How and when do calcium carbonates accumulate in soils?

Soil carbonates provide records of changes in arid-subhumid environments that date back hundreds of millions of years. Because soil carbonates form close to the surface of the Earth, there is an enormous variability in the environmental conditions they might record. For instance, the soil temperature during summer can be 10 or even 15°C higher than the temperature during spring.  Which do soil carbonates record? It is not just temperature that varies seasonal, but soil CO2 concentrations, the relative respiration rates of different types of plants, the source and isotopic composition of rainfall all vary. In order to accurately interpret soil carbonate records, we need to understand how and when (e.g., what time of year, only during certain years?) carbonates accumulate in soils. Our efforts here involve theory, experiments and observations of natural soils.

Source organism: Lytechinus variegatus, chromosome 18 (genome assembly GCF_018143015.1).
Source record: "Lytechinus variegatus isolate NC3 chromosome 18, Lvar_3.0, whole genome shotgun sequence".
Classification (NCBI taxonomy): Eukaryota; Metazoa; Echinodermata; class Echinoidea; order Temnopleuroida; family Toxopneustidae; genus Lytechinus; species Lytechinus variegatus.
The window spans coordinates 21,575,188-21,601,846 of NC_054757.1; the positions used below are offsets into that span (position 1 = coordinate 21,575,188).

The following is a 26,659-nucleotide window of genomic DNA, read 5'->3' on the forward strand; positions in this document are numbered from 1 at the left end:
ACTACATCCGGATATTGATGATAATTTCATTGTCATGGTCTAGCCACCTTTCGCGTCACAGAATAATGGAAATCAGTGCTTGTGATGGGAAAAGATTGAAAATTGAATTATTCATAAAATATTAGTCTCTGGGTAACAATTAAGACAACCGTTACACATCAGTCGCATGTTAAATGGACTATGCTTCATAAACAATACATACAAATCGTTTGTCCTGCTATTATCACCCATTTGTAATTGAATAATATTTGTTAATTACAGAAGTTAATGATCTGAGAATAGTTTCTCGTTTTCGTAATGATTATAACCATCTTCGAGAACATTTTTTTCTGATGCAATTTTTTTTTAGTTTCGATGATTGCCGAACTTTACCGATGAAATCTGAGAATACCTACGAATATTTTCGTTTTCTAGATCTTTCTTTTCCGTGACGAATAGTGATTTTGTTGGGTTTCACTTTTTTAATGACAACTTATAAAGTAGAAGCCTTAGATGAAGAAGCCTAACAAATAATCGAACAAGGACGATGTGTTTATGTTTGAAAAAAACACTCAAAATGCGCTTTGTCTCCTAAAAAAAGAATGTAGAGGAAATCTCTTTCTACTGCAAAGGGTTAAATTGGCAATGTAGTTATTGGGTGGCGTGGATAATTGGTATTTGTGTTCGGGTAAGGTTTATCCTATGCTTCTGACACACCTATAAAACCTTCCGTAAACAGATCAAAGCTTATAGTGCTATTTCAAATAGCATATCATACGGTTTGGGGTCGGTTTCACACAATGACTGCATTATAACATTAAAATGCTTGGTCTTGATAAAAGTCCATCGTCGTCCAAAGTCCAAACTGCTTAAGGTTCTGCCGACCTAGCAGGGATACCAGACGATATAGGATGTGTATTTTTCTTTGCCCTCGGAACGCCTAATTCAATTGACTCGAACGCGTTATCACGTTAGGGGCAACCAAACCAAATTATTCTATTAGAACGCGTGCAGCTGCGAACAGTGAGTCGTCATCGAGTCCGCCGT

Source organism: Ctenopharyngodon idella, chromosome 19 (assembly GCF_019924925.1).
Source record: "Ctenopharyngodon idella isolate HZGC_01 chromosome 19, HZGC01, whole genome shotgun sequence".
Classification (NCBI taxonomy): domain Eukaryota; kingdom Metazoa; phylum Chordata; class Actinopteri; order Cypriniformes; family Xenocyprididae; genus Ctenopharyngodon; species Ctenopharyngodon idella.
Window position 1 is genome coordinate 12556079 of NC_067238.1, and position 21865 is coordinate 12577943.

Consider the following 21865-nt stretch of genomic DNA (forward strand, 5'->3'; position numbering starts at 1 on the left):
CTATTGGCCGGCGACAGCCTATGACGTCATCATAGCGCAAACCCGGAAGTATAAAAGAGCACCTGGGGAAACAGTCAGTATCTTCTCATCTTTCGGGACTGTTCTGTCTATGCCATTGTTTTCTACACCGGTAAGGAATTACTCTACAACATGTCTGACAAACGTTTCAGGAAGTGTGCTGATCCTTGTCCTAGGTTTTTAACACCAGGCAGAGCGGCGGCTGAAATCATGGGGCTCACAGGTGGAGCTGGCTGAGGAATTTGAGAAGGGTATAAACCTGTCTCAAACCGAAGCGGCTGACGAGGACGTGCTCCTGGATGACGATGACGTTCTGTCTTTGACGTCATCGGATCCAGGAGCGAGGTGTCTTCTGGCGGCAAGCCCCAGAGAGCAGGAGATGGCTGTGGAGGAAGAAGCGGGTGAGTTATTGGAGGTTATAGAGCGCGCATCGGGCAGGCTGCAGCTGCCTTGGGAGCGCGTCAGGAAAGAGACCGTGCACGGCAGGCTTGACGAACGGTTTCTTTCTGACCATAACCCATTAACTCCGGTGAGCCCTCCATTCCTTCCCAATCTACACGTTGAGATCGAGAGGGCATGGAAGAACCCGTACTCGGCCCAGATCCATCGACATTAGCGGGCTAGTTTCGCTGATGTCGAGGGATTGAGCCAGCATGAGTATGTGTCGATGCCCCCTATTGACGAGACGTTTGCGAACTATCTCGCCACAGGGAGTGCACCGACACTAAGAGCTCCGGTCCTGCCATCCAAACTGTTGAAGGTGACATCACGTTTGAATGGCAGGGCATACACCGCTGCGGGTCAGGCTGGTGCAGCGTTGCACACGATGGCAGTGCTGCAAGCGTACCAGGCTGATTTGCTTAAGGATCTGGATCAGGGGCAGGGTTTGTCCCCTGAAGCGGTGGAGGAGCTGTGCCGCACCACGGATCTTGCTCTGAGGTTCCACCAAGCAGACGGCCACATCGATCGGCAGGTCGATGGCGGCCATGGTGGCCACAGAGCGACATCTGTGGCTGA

Former student Nate Meyer simulated soil carbonate accumulation using UNSATCHEM. You can read about his study in the published version of his M.S. thesis.

paleosol carbonates, Madrid Basin, Spain

Soil carbonate formation experiment, Stengl Lost Pines Biological Station, central Texas, USA

In collaboration with Dr. Tim Gallagher, we are monitoring soil carbonate dissolution and precipitation by measuring simultaneously and nearly continuously the CO2 and O2 concentration of soil pore space gas. Respiration consumes O2 and produces CO2 in nearly equal proportions. The precipitation/dissolution of calcium carbonates affects CO2 only. Thus departures from the respiration trend after accounting for diffusion and for exchange between gas and water tell us about calcite dissolution and precipitation. This monitoring is being carried out in outdoor experimental soils at the Stengl Lost Pines Biological Station (photo to left).